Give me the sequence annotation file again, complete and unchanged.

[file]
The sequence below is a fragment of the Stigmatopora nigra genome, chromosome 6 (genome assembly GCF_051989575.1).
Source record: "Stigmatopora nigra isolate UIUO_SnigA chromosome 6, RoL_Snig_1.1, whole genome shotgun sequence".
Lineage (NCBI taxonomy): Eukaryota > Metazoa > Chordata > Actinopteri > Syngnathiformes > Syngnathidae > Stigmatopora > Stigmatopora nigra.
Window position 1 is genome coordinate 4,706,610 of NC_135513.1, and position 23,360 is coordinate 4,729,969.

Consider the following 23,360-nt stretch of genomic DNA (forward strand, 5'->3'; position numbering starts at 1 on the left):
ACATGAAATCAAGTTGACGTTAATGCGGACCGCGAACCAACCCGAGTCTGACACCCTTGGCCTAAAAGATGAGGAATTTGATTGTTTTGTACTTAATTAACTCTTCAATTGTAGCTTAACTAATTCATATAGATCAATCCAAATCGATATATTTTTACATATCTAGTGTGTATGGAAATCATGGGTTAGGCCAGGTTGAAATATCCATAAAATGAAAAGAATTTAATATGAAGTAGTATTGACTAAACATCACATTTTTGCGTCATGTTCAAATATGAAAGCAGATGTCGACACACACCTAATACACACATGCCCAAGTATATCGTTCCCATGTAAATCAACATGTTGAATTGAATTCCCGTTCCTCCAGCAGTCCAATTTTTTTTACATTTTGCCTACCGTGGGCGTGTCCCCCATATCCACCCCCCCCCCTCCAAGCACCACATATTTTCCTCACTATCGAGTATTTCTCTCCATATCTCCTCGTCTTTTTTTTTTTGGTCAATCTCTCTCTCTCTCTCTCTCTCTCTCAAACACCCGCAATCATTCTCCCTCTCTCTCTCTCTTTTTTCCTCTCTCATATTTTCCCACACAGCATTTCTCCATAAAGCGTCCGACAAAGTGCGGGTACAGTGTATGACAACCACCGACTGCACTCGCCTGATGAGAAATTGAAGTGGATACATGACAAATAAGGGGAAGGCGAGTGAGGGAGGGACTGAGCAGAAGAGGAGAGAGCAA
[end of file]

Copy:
The sequence below is a fragment of the Stigmatopora nigra genome, chromosome 6 (genome assembly GCF_051989575.1).
Source record: "Stigmatopora nigra isolate UIUO_SnigA chromosome 6, RoL_Snig_1.1, whole genome shotgun sequence".
Lineage (NCBI taxonomy): Eukaryota > Metazoa > Chordata > Actinopteri > Syngnathiformes > Syngnathidae > Stigmatopora > Stigmatopora nigra.
Window position 1 is genome coordinate 4,706,610 of NC_135513.1, and position 23,360 is coordinate 4,729,969.

Consider the following 23,360-nt stretch of genomic DNA (forward strand, 5'->3'; position numbering starts at 1 on the left):
ACATGAAATCAAGTTGACGTTAATGCGGACCGCGAACCAACCCGAGTCTGACACCCTTGGCCTAAAAGATGAGGAATTTGATTGTTTTGTACTTAATTAACTCTTCAATTGTAGCTTAACTAATTCATATAGATCAATCCAAATCGATATATTTTTACATATCTAGTGTGTATGGAAATCATGGGTTAGGCCAGGTTGAAATATCCATAAAATGAAAAGAATTTAATATGAAGTAGTATTGACTAAACATCACATTTTTGCGTCATGTTCAAATATGAAAGCAGATGTCGACACACACCTAATACACACATGCCCAAGTATATCGTTCCCATGTAAATCAACATGTTGAATTGAATTCCCGTTCCTCCAGCAGTCCAATTTTTTTTACATTTTGCCTACCGTGGGCGTGTCCCCCATATCCACCCCCCCCCCTCCAAGCACCACATATTTTCCTCACTATCGAGTATTTCTCTCCATATCTCCTCGTCTTTTTTTTTTTGGTCAATCTCTCTCTCTCTCTCTCTCTCTCTCAAACACCCGCAATCATTCTCCCTCTCTCTCTCTCTTTTTTCCTCTCTCATATTTTCCCACACAGCATTTCTCCATAAAGCGTCCGACAAAGTGCGGGTACAGTGTATGACAACCACCGACTGCACTCGCCTGATGAGAAATTGAAGTGGATACATGACAAATAAGGGGAAGGCGAGTGAGGGAGGGACTGAGCAGAAGAGGAGAGAGCAA